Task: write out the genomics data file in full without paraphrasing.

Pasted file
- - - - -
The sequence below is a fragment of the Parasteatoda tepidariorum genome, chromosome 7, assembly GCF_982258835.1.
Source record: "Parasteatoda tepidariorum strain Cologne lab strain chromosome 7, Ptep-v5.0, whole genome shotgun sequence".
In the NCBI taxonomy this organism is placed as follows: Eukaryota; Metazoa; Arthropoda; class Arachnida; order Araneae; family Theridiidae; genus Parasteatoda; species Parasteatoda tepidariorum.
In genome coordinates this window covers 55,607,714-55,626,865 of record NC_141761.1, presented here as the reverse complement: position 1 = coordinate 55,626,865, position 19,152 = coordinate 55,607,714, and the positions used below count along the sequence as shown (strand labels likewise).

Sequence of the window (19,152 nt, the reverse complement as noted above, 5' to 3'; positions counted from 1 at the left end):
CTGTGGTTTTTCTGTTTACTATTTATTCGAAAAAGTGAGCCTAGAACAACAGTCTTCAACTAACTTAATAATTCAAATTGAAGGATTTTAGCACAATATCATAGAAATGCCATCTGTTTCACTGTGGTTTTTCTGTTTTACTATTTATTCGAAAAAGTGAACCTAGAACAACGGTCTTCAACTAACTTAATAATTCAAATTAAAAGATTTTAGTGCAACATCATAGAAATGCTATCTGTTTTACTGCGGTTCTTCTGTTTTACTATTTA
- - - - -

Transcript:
The sequence below is a fragment of the Parasteatoda tepidariorum genome, chromosome 7, assembly GCF_982258835.1.
Source record: "Parasteatoda tepidariorum strain Cologne lab strain chromosome 7, Ptep-v5.0, whole genome shotgun sequence".
In the NCBI taxonomy this organism is placed as follows: Eukaryota; Metazoa; Arthropoda; class Arachnida; order Araneae; family Theridiidae; genus Parasteatoda; species Parasteatoda tepidariorum.
In genome coordinates this window covers 55,607,714-55,626,865 of record NC_141761.1, presented here as the reverse complement: position 1 = coordinate 55,626,865, position 19,152 = coordinate 55,607,714, and the positions used below count along the sequence as shown (strand labels likewise).

Sequence of the window (19,152 nt, the reverse complement as noted above, 5' to 3'; positions counted from 1 at the left end):
CTGTGGTTTTTCTGTTTACTATTTATTCGAAAAAGTGAGCCTAGAACAACAGTCTTCAACTAACTTAATAATTCAAATTGAAGGATTTTAGCACAATATCATAGAAATGCCATCTGTTTCACTGTGGTTTTTCTGTTTTACTATTTATTCGAAAAAGTGAACCTAGAACAACGGTCTTCAACTAACTTAATAATTCAAATTAAAAGATTTTAGTGCAACATCATAGAAATGCTATCTGTTTTACTGCGGTTCTTCTGTTTTACTATTTA